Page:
before reaching its final form. The PICO mnemonic
often used in clinical evidence-based medicine can
also be helpful for systematic review questions. This
mnemonic requires specification of the population,
intervention (or other review topic, such as assessment tool), comparison interventions (if any), and
outcomes of interest. For example, a focused question
might ask:
P: in health professionals, is
I: training using simulation technologies,
C: in comparison with no intervention,
O: associated with improved knowledge, skills,
behaviours or patient effects?
The terms used in the question may require further
definition. For example, what are simulation technologies? Do veterinarians count as health professionals? What is the difference between a behaviour
and a patient effect? Thus, although the focused
question should be stated clearly and concisely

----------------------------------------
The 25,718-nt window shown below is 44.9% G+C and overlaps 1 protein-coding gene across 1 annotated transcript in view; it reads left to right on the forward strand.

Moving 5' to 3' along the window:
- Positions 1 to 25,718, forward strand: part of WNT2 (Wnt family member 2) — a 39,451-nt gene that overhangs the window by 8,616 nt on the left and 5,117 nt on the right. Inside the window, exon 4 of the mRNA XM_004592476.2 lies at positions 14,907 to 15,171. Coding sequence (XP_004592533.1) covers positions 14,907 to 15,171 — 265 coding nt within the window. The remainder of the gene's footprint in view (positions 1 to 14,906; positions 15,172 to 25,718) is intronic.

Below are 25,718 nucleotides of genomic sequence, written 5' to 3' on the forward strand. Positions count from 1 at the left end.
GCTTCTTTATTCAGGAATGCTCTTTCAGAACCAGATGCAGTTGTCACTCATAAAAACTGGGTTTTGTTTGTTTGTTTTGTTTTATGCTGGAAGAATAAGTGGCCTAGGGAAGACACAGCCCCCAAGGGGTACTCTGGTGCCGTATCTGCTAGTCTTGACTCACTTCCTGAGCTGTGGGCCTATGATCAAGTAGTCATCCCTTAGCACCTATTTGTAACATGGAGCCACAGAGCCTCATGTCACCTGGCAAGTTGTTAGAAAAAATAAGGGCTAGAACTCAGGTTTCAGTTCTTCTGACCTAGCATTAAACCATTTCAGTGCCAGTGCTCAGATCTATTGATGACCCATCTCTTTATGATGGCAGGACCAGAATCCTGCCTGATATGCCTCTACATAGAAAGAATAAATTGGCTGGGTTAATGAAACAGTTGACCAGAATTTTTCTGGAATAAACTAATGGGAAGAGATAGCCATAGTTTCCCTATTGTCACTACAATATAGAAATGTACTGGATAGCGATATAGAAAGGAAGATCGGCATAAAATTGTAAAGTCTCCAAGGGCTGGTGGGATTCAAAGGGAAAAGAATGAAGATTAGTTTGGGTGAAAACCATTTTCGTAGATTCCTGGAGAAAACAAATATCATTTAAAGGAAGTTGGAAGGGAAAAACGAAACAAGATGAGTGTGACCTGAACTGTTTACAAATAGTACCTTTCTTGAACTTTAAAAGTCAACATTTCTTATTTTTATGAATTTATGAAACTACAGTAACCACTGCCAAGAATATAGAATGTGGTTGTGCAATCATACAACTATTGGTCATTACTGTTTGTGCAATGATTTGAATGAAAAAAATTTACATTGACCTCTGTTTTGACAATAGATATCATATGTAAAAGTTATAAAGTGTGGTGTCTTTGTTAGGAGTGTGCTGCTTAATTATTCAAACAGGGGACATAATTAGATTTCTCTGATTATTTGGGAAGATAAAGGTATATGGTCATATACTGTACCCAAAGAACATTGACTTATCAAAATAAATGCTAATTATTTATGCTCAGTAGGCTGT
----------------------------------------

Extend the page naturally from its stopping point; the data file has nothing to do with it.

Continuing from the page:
usually as a single sentence within the PICO
framework it will often require further elaboration
to be truly useful.
Researchers often have some idea of what the results
of a systematic review may show, based on relevant
theories, previous reviews addressing related questions, and their (non-systematic) familiarity with the
literature. It is often appropriate to make such
predictions explicit in the form of anticipated
results or formal hypotheses.
Although deceptively brief, the importance of a clear
question cannot be overstated. It will establish the
framework for every step that follows.
The authors of the review of simulation-based
education sought to answer two questions: (i)
To what extent are simulation technologies for
training health care professionals associated
with improved outcomes in comparison with
no intervention? and (ii) How do outcomes
vary for different simulation instructional
designs?6 Relevant outcomes were defined in
the subsequent paragraph as learning (knowledge or skills in a test setting), behaviours (in
practice), or effects on patients. The first